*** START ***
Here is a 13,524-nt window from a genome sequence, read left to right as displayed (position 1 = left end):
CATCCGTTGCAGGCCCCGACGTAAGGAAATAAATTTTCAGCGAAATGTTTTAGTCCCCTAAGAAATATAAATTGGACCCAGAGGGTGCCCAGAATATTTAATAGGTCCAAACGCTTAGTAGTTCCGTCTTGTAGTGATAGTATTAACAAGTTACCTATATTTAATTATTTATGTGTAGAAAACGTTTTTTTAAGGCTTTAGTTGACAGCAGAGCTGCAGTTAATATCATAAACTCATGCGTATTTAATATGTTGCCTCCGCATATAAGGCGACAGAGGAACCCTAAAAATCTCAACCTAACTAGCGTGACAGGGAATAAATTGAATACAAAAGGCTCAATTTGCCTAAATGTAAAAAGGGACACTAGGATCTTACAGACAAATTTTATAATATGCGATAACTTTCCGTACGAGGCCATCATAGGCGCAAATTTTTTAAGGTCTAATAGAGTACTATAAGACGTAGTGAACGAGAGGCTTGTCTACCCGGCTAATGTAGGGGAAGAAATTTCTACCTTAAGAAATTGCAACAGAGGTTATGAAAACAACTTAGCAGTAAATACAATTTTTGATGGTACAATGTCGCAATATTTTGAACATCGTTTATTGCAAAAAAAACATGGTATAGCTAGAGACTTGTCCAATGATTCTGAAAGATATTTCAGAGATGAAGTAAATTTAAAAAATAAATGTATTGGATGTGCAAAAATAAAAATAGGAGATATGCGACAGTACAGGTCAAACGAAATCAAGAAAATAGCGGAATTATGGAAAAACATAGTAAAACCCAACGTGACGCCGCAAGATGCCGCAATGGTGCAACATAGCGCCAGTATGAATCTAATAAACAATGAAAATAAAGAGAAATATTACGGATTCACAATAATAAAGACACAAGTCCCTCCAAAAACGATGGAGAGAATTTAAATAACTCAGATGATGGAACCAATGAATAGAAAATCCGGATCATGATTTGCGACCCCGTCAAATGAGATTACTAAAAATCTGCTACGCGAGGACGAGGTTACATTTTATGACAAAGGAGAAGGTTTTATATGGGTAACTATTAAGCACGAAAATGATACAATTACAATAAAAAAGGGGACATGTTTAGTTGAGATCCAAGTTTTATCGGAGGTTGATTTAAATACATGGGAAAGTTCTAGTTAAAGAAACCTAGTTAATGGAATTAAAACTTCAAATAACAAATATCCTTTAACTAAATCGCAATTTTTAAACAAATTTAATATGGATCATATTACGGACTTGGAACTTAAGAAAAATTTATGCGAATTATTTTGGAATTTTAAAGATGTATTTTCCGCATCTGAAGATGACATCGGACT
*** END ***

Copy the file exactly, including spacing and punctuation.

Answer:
Here is a 13,524-nt window from a genome sequence, read left to right as displayed (position 1 = left end):
CATCCGTTGCAGGCCCCGACGTAAGGAAATAAATTTTCAGCGAAATGTTTTAGTCCCCTAAGAAATATAAATTGGACCCAGAGGGTGCCCAGAATATTTAATAGGTCCAAACGCTTAGTAGTTCCGTCTTGTAGTGATAGTATTAACAAGTTACCTATATTTAATTATTTATGTGTAGAAAACGTTTTTTTAAGGCTTTAGTTGACAGCAGAGCTGCAGTTAATATCATAAACTCATGCGTATTTAATATGTTGCCTCCGCATATAAGGCGACAGAGGAACCCTAAAAATCTCAACCTAACTAGCGTGACAGGGAATAAATTGAATACAAAAGGCTCAATTTGCCTAAATGTAAAAAGGGACACTAGGATCTTACAGACAAATTTTATAATATGCGATAACTTTCCGTACGAGGCCATCATAGGCGCAAATTTTTTAAGGTCTAATAGAGTACTATAAGACGTAGTGAACGAGAGGCTTGTCTACCCGGCTAATGTAGGGGAAGAAATTTCTACCTTAAGAAATTGCAACAGAGGTTATGAAAACAACTTAGCAGTAAATACAATTTTTGATGGTACAATGTCGCAATATTTTGAACATCGTTTATTGCAAAAAAAACATGGTATAGCTAGAGACTTGTCCAATGATTCTGAAAGATATTTCAGAGATGAAGTAAATTTAAAAAATAAATGTATTGGATGTGCAAAAATAAAAATAGGAGATATGCGACAGTACAGGTCAAACGAAATCAAGAAAATAGCGGAATTATGGAAAAACATAGTAAAACCCAACGTGACGCCGCAAGATGCCGCAATGGTGCAACATAGCGCCAGTATGAATCTAATAAACAATGAAAATAAAGAGAAATATTACGGATTCACAATAATAAAGACACAAGTCCCTCCAAAAACGATGGAGAGAATTTAAATAACTCAGATGATGGAACCAATGAATAGAAAATCCGGATCATGATTTGCGACCCCGTCAAATGAGATTACTAAAAATCTGCTACGCGAGGACGAGGTTACATTTTATGACAAAGGAGAAGGTTTTATATGGGTAACTATTAAGCACGAAAATGATACAATTACAATAAAAAAGGGGACATGTTTAGTTGAGATCCAAGTTTTATCGGAGGTTGATTTAAATACATGGGAAAGTTCTAGTTAAAGAAACCTAGTTAATGGAATTAAAACTTCAAATAACAAATATCCTTTAACTAAATCGCAATTTTTAAACAAATTTAATATGGATCATATTACGGACTTGGAACTTAAGAAAAATTTATGCGAATTATTTTGGAATTTTAAAGATGTATTTTCCGCATCTGAAGATGACATCGGACT